The public comment period on the Department of Transportation's revised program to allow Mexican trucks access to U.S. highways closed last Friday. U.S. Transportation Secretary Ray LaHood says U.S. and Mexican government officials have met in recent months to set final details of the deal. The final rules could be announced in a matter weeks.
DOT said last month its three-year pilot program to allow Mexican trucks on U.S. roadways includes multiple safety-related steps. Those include a target of 4,100 vehicle inspections designed to test the safety of Mexican trucks, instead of establishing a number of carrier participants.
American Trucking Associations said in comments filed Friday that it supported the program generally, though it raised some concerns with the proposed plan.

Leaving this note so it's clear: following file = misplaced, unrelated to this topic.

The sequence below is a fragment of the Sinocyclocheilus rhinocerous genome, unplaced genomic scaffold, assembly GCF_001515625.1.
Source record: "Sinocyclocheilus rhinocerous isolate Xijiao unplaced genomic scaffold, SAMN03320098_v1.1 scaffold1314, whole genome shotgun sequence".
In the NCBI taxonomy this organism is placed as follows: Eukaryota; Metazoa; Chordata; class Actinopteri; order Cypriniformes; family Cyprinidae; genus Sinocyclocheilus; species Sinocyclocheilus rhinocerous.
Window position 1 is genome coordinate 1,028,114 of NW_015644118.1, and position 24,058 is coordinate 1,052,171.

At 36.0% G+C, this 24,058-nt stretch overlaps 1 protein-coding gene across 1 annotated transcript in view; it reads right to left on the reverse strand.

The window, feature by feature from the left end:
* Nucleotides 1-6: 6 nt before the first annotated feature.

"ATA has long viewed free trade as an important tool in improving our country's economic growth and has been a strong supporter of the North American Free Trade Agreement," ATA Vice President of Security and Operations Martin Rojas wrote in comments filed with the Federal Motor Carrier Safety Administration. "ATA commends the efforts by FMCSA to develop and implement a NAFTA pilot program for cross-border trucking."
Senator Jay Rockefeller, D- W.Va., called on LaHood and U.S. Trade Representative Ron Kirk to write tough regulations to ensure Mexican trucks are safe and don't jeopardize U.S. jobs. Rockefeller says he needs assurances that this new plan will meet those criteria before he can support this initiative. LaHood says the final agreement would address U.S. lawmakers' concerns.
To participate in the program, Mexican carriers would go through a three-phase process to gain operating authority in the United States. In addition to a 28-page application and other requirements, Mexican trucks and drivers would be subject to all U.S., state and local laws and electronic monitoring devices such as electronic onboard recorders would be attached to Mexican trucks.